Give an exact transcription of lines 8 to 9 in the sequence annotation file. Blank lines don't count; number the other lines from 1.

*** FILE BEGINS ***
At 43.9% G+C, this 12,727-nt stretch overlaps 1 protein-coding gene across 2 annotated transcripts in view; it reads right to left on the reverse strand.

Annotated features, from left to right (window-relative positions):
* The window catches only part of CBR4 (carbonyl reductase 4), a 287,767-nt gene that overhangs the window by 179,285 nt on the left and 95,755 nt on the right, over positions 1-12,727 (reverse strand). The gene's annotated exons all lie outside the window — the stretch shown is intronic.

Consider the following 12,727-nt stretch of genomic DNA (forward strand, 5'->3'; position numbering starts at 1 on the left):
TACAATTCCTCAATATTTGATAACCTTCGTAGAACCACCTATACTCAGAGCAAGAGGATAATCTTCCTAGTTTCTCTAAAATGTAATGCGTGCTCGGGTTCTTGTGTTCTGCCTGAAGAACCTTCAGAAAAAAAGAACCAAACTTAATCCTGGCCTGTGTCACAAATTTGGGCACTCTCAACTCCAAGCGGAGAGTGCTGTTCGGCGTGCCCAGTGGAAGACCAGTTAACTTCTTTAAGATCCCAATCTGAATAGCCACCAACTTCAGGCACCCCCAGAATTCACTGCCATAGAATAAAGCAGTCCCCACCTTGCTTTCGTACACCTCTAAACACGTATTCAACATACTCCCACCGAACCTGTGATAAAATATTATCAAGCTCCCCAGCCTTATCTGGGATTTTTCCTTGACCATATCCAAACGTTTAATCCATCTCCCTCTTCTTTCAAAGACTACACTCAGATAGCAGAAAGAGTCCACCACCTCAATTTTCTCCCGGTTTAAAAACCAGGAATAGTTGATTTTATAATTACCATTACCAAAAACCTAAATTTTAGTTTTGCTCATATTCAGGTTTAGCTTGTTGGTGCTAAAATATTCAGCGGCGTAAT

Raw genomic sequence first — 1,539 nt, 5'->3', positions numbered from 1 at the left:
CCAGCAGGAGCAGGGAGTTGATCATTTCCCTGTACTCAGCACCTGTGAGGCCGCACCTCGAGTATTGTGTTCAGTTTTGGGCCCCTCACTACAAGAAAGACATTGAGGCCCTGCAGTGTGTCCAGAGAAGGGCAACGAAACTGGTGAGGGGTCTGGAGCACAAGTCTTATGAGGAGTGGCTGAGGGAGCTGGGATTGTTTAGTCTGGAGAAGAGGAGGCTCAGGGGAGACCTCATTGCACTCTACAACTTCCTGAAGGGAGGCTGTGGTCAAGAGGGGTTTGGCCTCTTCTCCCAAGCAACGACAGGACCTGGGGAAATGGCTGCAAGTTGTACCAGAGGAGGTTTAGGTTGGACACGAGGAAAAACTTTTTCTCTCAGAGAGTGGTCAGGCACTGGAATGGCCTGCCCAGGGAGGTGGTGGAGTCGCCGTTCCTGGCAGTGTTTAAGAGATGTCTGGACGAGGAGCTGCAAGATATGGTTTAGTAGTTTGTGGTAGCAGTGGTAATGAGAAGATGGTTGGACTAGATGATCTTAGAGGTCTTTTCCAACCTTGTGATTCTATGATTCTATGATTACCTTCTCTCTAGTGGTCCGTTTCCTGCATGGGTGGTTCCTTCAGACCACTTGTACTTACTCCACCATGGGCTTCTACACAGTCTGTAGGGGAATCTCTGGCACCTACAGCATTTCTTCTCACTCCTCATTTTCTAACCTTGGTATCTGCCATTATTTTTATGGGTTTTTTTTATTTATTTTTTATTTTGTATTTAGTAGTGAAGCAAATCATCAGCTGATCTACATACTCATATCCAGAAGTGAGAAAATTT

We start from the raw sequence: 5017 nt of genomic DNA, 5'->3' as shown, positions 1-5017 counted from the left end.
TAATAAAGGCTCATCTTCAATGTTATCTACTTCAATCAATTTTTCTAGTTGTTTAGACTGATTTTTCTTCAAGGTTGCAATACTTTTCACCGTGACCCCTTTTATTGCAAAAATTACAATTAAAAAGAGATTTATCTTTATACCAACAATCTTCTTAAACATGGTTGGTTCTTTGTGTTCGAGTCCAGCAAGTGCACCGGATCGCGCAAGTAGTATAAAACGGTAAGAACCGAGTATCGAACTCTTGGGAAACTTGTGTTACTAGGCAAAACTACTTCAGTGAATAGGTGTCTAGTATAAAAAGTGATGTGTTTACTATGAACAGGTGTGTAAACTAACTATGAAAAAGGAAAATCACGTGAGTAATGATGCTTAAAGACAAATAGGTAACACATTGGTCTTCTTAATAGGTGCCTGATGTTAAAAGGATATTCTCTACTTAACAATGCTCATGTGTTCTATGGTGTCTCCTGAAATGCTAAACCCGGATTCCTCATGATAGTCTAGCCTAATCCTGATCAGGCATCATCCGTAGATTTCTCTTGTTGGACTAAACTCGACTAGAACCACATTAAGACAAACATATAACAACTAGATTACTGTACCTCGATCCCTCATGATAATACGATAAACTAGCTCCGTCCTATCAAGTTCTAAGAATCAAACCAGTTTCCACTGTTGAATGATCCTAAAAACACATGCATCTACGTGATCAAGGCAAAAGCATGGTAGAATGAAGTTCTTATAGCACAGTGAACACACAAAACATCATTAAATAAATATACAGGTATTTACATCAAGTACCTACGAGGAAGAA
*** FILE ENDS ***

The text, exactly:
We start from the raw sequence: 5017 nt of genomic DNA, 5'->3' as shown, positions 1-5017 counted from the left end.
TAATAAAGGCTCATCTTCAATGTTATCTACTTCAATCAATTTTTCTAGTTGTTTAGACTGATTTTTCTTCAAGGTTGCAATACTTTTCACCGTGACCCCTTTTATTGCAAAAATTACAATTAAAAAGAGATTTATCTTTATACCAACAATCTTCTTAAACATGGTTGGTTCTTTGTGTTCGAGTCCAGCAAGTGCACCGGATCGCGCAAGTAGTATAAAACGGTAAGAACCGAGTATCGAACTCTTGGGAAACTTGTGTTACTAGGCAAAACTACTTCAGTGAATAGGTGTCTAGTATAAAAAGTGATGTGTTTACTATGAACAGGTGTGTAAACTAACTATGAAAAAGGAAAATCACGTGAGTAATGATGCTTAAAGACAAATAGGTAACACATTGGTCTTCTTAATAGGTGCCTGATGTTAAAAGGATATTCTCTACTTAACAATGCTCATGTGTTCTATGGTGTCTCCTGAAATGCTAAACCCGGATTCCTCATGATAGTCTAGCCTAATCCTGATCAGGCATCATCCGTAGATTTCTCTTGTTGGACTAAACTCGACTAGAACCACATTAAGACAAACATATAACAACTAGATTACTGTACCTCGATCCCTCATGATAATACGATAAACTAGCTCCGTCCTATCAAGTTCTAAGAATCAAACCAGTTTCCACTGTTGAATGATCCTAAAAACACATGCATCTACGTGATCAAGGCAAAAGCATGGTAGAATGAAGTTCTTATAGCACAGTGAACACACAAAACATCATTAAATAAATATACAGGTATTTACATCAAGTACCTACGAGGAAGAA